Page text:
The recipes to accompany this haul will follow later this week — the shark and the scallops are on the grill as I write.
In the meantime, I’ll be working on my campaign to convince King Marv about keeping hens…
The Montclair Farmers Market is at the NJ Transit Walnut St. parking lot every Saturday from 8am to 2pm.
22 May 2011 § 4 Comments
After what feels like an eternity of soggy, gray days, the sun managed to haul its sorry self out for a sunny morning at the Montclair Farmers Market yesterday. The number of vendors had crept up to four – Vacchiano Farms, Shore Catch, Picklelicious and Stefan & Sons.
We bought some Polish Kielbasy from Stefan & Sons. It was really good to see Mario and Lisa back there. The Ladies™ had really missed them, well actually they had missed their sizzling samples of Kielbasy.
Little by little the selection of fresh produce at Vacchiano Farms is growing, they had radish, lettuce, asparagus, rhubarb as well as a good herb selection. I had time to browse their fresh produce, while my mother supervised The Ladies’ sampling of all the pickles and olives at Picklelicious. They agreed the half sour pickles were their favorite, followed closely by the Kosher dill.
As my parents are visiting we stocked up on chicken, eggs, NY strip steak and English style sausages. King Marv requested we buy sausages as he has decided to cook dinner – a major event in our house as it happens so rarely. He is cooking an English speciality – the bizarrely named Toad in the Hole – a combination of two of his favorite foods – Yorkshire Pudding and bangers, basically a popover with sausages. It looks nothing like a toad, more like worms in sand. And based on that tempting description, I bet you can’t wait for that post.
30 April 2011 § 1 Comment
Spring has sprung slowly this year, but we can view the arrival of asparagus as a good sign! Today at the Montclair Farmers’ Market, Vacchiano Farms had plenty of asparagus, escarole, arugula as well as apples, parsnips and cabbage. You could definitely cook a few good meals by shopping solely at their stand – they have a good protein selection of meat, eggs and home-made mozzarella and ricotta cheese. It is really good that they are year-rounders here.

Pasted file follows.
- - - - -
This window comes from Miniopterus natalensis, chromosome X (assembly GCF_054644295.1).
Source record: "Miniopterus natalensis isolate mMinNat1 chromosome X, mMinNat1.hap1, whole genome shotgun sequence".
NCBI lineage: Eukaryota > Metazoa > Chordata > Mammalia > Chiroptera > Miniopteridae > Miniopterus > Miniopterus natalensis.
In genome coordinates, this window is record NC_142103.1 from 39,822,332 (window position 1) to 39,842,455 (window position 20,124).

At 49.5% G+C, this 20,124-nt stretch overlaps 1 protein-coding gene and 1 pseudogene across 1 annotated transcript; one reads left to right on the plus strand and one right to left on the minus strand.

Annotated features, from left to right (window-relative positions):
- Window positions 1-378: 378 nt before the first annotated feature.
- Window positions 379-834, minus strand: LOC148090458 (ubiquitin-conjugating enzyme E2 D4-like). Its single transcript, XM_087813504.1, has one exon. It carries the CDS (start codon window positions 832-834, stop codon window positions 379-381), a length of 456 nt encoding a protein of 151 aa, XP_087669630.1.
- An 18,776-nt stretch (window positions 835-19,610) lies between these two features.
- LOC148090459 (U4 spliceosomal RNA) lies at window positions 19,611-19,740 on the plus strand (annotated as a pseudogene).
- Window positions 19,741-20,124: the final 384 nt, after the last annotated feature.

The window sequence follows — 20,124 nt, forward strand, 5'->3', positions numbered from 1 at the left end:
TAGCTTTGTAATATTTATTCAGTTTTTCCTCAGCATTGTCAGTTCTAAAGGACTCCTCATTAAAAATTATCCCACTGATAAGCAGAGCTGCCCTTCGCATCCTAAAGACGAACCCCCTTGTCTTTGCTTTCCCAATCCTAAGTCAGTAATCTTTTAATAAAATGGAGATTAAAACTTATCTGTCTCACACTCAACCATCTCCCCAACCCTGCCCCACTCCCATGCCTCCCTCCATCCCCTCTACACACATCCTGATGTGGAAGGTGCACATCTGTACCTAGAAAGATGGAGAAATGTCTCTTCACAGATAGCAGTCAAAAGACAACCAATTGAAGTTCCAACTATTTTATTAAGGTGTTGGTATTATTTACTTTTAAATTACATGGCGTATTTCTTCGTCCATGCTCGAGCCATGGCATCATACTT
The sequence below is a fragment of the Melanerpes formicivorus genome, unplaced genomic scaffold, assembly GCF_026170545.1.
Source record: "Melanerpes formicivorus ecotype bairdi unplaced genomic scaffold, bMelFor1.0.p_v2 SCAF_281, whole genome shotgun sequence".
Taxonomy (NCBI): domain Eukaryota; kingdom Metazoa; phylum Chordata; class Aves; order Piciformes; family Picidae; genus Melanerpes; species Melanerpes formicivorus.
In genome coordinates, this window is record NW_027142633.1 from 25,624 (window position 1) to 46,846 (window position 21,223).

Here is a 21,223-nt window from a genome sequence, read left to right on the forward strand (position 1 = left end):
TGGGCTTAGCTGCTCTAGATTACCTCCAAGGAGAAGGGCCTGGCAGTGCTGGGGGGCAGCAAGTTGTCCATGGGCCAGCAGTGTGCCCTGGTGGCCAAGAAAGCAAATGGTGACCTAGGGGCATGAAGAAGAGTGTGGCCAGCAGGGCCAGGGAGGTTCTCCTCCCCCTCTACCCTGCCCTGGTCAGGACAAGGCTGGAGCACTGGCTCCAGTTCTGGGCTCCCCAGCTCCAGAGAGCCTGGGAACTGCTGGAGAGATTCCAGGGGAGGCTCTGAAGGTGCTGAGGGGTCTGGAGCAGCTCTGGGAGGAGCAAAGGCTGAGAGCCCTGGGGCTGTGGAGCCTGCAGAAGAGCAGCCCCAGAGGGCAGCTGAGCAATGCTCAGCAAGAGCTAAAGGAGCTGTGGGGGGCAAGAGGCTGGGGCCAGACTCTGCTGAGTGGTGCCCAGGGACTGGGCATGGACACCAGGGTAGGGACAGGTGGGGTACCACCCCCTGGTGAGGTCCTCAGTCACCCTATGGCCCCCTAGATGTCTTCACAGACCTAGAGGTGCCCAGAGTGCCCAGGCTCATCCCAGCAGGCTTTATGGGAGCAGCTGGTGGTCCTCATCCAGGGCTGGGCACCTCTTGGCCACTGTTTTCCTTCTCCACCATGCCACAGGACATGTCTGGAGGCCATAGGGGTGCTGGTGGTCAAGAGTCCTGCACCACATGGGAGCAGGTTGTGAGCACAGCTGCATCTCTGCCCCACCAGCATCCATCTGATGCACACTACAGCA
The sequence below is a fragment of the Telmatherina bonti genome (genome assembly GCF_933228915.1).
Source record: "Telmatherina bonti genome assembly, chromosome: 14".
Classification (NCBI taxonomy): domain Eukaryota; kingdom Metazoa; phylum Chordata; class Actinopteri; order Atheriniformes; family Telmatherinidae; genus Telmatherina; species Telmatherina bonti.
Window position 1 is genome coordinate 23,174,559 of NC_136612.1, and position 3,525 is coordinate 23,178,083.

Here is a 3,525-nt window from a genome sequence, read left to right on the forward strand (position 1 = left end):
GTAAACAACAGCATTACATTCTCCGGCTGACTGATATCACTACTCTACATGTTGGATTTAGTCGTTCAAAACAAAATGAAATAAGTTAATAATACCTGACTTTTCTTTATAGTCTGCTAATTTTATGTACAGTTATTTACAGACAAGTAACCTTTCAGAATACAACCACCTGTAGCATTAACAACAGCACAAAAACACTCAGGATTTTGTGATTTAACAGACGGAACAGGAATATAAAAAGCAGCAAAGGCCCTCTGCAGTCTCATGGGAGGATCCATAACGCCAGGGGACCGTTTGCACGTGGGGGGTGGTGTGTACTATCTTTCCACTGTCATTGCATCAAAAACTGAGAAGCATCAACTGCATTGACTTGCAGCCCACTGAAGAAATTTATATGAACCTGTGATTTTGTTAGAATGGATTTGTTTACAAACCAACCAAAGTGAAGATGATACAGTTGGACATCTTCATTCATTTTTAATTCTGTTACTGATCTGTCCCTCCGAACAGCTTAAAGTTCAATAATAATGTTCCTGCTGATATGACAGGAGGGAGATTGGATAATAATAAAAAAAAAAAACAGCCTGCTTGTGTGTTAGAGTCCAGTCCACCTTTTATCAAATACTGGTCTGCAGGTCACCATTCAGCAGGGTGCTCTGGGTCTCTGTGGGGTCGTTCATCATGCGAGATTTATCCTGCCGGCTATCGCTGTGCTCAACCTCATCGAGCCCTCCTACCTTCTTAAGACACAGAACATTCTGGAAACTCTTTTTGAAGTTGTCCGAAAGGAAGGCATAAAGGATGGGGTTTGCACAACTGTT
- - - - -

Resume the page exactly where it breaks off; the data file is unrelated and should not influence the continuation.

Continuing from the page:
Next door to Vacchiano Farms, I took the opportunity to speak with Jimmy LaPrete, owner of Shore Catch who brings Jersey fresh seafood to our local farmers’ markets. Jimmy works with the local fisherman to bring the freshest to us landlubbers. He told me how the fishermen are really trying to fish sustainably, holding off when certain species are running low to allow them to replenish. Today he had a good choice of cod, clams, scallops and tile fish. With Cinco de Mayo on the horizon, I feel a fish taco recipe coming on. Watch this space.
The Montclair Farmers’ Market is at the Walnut Street Station every Saturday from 8am to noon.
23 March 2011 § 1 Comment
We are still in Farmers’ Market limbo. It is too early for new crops, so there were the usual few vendors at the Montclair Farmer’s Market on Saturday: Vacchiano Farms selling their meat and delicious potpies, Pickle-icious (bet you can’t guess what they sell) and Tree-Licious Orchards with their apples, amazing apple doughnuts, carrots and a few other winter vegetables.
The lovely Tree-Licious people are taking a well-deserved break before all the spring produce starts coming in April. So I ended up taking home a huge box of apples as they were going cheap, and I love a bargain.
To use some of the apples we made delicious apple, pecan and date muffins, a healthy snack for both kids and grown ups. The Ladies™ and a school friend helped me make them, I use help in a very loose sense of the word, actually it just involved them licking the bowl, but at least they took an interest in my cooking, even if they did have an ulterior motive.
Apple, pecan and date muffins – makes 1 dozen
- 1 stick unsalted butter, softenened
- ½ cup superfine sugar (that’s caster sugar for you Brits)
- 1 cup self-rising flour
- 2 eggs
- ¾ cup unsweetened apple sauce (I chopped apples, added a bit of water and simmered for about 10 mins then mashed with a potato masher)
- ¾ tsp ground cinnamon
- ½ cup chopped pecan
- ½ cup chopped dates
- 1 small red apple, thinly sliced
- Sugar for sprinkling
Preheat the oven to 350°F. Put the cupcake wrappers in a 12-cup muffin pan.
Place the butter, sugar, flour and egg into a bowl and beat with an electric mixer until smooth and pale, about 2 to 3 minutes. Stir in the applesauce, cinnamon, pecans and dates.
Spoon the batter into the cups. Lay the apple slices on top and sprinkle with some sugar.
Bake for 25 minutes. Remove pan from oven and cool for 5 minutes. Then remove cupcakes and cool on a rack.
So please email me if you have any good apple recipes. Merci Tante MoMo for the apple and almond tart recipe, will try that soon! Even though I have given away a few dozen apples the box does not seem to be going down much.
21 February 2011 § 7 Comments